That in mind, Toronto needs to be willing to trade JP Arencibia, Yunel Escobar, Henderson Alvarez and others. In Arencibia’s case, he’s grown in stature behind the plate and is adequate if not better at calling games and blocking balls in the dirt. His average is low but he’s consistently hit for power and driven in runs. 128 RBI in 728 at bats last year and this put him in league with Nelson Cruz and Kevin Youkilis and would make him a low salary, highly desireable commodity for any number of teams. The Jays of course, could do worse than keeping him, but with solid backup Jeff Mathis locked up through 2014, under-rated Yorvit Torrealba newly acquired and their best overall prospect, Travis Darnaud bubbling under at AAA, he isn’t essential to the future anymore. Much the same is true of Escobar, temperamental but certainly above-average with the glove and capable of hitting solidly, but expendable now that Adeiny Hechevarria is on the scene. A month of Adeiny has shown he can indeed play defensive very slickly, which was never in question, but just as he did in AAA, game by game he looks more polished at the plate. Even if his average were to stagnate where it is now, at .228, his glove would make him a worthwhile player and no worse than two of our everyday players this season. But watching Adeiny learn and grow, plus the idea of having him tutored by fellow latinos like Bautista and Encarnacion makes one think his .310 average in Las Vegas was no fluke and he would be capable of duplicating Escobar’s numbers– at a fraction of the price. The five mil or so saved could be plugged straight into the pitching staff.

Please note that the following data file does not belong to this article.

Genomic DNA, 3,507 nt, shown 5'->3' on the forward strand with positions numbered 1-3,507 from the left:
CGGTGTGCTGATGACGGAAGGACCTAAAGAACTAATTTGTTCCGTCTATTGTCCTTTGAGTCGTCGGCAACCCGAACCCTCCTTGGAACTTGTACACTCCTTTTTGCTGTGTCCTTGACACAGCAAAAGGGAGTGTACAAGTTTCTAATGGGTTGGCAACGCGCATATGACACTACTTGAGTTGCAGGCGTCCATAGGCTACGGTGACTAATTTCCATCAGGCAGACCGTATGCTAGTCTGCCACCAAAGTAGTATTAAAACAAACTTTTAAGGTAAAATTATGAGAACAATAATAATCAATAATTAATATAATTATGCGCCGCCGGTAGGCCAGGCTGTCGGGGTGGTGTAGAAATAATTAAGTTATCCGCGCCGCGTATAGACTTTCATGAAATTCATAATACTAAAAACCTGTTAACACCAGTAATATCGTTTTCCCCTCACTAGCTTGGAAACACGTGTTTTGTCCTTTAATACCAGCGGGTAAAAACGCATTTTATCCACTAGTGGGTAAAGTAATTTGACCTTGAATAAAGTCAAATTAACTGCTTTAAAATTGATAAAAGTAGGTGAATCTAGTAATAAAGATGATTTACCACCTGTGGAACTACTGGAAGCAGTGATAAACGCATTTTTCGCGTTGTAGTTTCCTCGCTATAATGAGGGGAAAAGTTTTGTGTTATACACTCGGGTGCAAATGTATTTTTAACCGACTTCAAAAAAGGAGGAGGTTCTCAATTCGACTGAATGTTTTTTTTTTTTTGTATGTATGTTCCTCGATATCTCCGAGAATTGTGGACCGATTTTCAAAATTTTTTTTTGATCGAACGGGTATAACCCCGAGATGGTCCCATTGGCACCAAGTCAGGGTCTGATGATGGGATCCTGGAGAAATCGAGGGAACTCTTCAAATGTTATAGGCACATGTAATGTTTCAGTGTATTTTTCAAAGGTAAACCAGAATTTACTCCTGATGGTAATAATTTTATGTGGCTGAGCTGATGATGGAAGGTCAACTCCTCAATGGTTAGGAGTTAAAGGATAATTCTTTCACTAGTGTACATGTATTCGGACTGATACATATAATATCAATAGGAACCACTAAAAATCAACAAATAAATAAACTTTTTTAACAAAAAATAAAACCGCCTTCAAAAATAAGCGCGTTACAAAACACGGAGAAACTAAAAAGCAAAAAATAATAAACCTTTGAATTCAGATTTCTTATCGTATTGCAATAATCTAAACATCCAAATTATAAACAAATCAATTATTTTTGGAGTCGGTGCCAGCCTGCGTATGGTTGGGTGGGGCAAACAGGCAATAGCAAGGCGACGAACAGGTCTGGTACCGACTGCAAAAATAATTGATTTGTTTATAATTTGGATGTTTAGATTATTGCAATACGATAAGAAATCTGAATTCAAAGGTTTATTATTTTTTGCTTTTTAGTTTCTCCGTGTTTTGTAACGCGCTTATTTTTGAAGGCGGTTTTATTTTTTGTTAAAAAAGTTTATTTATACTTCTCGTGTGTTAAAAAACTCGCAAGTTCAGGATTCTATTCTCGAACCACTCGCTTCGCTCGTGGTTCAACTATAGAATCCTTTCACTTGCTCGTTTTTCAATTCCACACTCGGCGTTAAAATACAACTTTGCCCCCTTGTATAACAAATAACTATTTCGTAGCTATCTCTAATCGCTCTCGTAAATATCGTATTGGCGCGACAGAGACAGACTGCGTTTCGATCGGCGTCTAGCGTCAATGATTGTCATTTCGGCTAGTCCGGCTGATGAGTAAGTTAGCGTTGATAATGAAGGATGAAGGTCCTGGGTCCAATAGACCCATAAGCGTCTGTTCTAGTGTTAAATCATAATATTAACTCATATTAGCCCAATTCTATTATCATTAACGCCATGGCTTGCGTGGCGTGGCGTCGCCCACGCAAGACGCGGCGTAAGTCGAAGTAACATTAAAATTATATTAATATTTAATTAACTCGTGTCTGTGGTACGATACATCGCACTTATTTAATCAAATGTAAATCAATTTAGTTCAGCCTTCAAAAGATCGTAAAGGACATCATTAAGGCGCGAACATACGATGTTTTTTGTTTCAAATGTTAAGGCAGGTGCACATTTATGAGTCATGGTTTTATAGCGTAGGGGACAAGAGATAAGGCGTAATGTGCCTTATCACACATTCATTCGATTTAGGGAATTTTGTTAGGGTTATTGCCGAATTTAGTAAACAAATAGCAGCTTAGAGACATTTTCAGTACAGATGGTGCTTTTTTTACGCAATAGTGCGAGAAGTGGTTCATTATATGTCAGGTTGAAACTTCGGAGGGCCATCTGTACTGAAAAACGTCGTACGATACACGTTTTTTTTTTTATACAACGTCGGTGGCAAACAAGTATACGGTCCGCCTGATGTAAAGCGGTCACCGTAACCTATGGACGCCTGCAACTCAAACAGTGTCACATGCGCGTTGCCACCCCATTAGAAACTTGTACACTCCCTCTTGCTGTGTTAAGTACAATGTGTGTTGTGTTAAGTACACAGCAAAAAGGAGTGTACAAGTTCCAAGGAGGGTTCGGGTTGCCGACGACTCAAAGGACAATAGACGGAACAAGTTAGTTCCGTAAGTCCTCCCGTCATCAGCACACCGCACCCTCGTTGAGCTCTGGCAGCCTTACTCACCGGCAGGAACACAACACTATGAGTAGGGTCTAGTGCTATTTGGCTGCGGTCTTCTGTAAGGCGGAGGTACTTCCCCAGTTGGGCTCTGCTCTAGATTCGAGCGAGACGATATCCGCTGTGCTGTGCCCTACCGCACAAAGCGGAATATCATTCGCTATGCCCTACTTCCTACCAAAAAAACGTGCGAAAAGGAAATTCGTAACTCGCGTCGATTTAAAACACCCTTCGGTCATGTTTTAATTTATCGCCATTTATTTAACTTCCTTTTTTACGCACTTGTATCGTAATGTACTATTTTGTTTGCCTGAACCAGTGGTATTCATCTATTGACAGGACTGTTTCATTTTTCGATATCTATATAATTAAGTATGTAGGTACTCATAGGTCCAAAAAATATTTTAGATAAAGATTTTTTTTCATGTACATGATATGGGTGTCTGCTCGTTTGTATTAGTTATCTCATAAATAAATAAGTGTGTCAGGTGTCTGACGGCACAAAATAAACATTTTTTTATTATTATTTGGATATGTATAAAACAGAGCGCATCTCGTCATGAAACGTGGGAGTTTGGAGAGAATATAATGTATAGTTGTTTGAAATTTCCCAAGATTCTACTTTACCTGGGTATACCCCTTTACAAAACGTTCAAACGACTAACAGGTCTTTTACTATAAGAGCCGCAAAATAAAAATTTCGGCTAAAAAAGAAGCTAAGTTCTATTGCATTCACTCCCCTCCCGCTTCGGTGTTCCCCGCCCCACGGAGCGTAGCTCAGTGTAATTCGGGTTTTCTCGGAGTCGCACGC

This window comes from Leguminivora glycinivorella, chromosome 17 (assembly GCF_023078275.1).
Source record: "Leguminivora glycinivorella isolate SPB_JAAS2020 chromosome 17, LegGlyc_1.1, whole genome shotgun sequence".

If Escobar and Arencibia are expendable but worth holding onto if possible; Brett Cecil and Colby Rasmus must go for everyone’s good. Maybe they can blossom into stars. I doubt it, but stranger things have happened. What’s clear is that it isn’t going to happen here. Sometimes players can stagnate in situations and only develop their talents in new situations with new coaches. Alex Rios seems to finally be maturing in Chicago and becoming the player the jays always hoped he would be. But there’s no guaranteeing he wouldn’t still be a .210 hitting , lazy-looking outfielder swearing at young fans were he still payrolled at Rogers Centre. And he wouldn’t have created a window of opportunity for Joey bats to shine with his departure. Likewise, it’s entirely possible that if he hadn’t come to Toronto, talked to Vernon Wells and been managed by Cito gaston, Bautista might be out of baseball, or still warming the bench in Pittsburgh when not assigned to Altoona. This is the reason there a bevy of teams who’d still offer reliable players who’d be an upgrade for Toronto for packages involving either of these two perennial “could be greats”. Cecil is a 26 year old southpaw who had a 15 win season. This is what the Jays need to stress when trading him, not that he’s also a lad who’s velocity has dropped, who disliked Roy Halladay because he felt Doc’s work ethic showed him up and who has trouble keeping the ball down.Only 22% of balls hit off him this year have been grounders, making him highly succeptible to homers. He does manage lefty hitters quite well, limiting them to an .189 batting average (vs a .311 average by right-handed hitters), but there’s no way of knowing if he’ll work as a specialized reliever and even if he could, Toronto already has two good ones in the ‘pen in savvy veteran Darren Oliver and promising sidearmer Aaron Loup. Let some other team experiment with him.